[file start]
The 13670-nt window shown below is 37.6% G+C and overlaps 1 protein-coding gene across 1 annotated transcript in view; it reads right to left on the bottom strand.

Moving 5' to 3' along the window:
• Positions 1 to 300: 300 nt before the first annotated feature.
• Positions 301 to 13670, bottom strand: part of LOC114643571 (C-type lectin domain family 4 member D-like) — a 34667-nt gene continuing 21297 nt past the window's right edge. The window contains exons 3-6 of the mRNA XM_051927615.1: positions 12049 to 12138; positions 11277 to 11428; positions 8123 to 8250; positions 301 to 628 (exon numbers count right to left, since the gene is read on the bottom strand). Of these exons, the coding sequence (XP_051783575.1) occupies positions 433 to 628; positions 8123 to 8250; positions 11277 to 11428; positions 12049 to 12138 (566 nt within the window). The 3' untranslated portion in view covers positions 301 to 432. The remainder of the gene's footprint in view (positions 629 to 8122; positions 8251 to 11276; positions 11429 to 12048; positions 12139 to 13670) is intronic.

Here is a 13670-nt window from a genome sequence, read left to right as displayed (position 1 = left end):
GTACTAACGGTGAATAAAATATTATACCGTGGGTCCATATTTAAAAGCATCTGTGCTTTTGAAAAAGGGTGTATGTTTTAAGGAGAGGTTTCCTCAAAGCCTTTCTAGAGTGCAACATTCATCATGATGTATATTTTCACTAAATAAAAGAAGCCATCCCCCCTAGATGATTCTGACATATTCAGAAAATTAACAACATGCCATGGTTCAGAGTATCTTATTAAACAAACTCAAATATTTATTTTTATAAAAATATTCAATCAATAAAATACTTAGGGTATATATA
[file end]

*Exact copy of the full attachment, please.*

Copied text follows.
The 13670-nt window shown below is 37.6% G+C and overlaps 1 protein-coding gene across 1 annotated transcript in view; it reads right to left on the bottom strand.

Moving 5' to 3' along the window:
• Positions 1 to 300: 300 nt before the first annotated feature.
• Positions 301 to 13670, bottom strand: part of LOC114643571 (C-type lectin domain family 4 member D-like) — a 34667-nt gene continuing 21297 nt past the window's right edge. The window contains exons 3-6 of the mRNA XM_051927615.1: positions 12049 to 12138; positions 11277 to 11428; positions 8123 to 8250; positions 301 to 628 (exon numbers count right to left, since the gene is read on the bottom strand). Of these exons, the coding sequence (XP_051783575.1) occupies positions 433 to 628; positions 8123 to 8250; positions 11277 to 11428; positions 12049 to 12138 (566 nt within the window). The 3' untranslated portion in view covers positions 301 to 432. The remainder of the gene's footprint in view (positions 629 to 8122; positions 8251 to 11276; positions 11429 to 12048; positions 12139 to 13670) is intronic.

Here is a 13670-nt window from a genome sequence, read left to right as displayed (position 1 = left end):
GTACTAACGGTGAATAAAATATTATACCGTGGGTCCATATTTAAAAGCATCTGTGCTTTTGAAAAAGGGTGTATGTTTTAAGGAGAGGTTTCCTCAAAGCCTTTCTAGAGTGCAACATTCATCATGATGTATATTTTCACTAAATAAAAGAAGCCATCCCCCCTAGATGATTCTGACATATTCAGAAAATTAACAACATGCCATGGTTCAGAGTATCTTATTAAACAAACTCAAATATTTATTTTTATAAAAATATTCAATCAATAAAATACTTAGGGTATATATA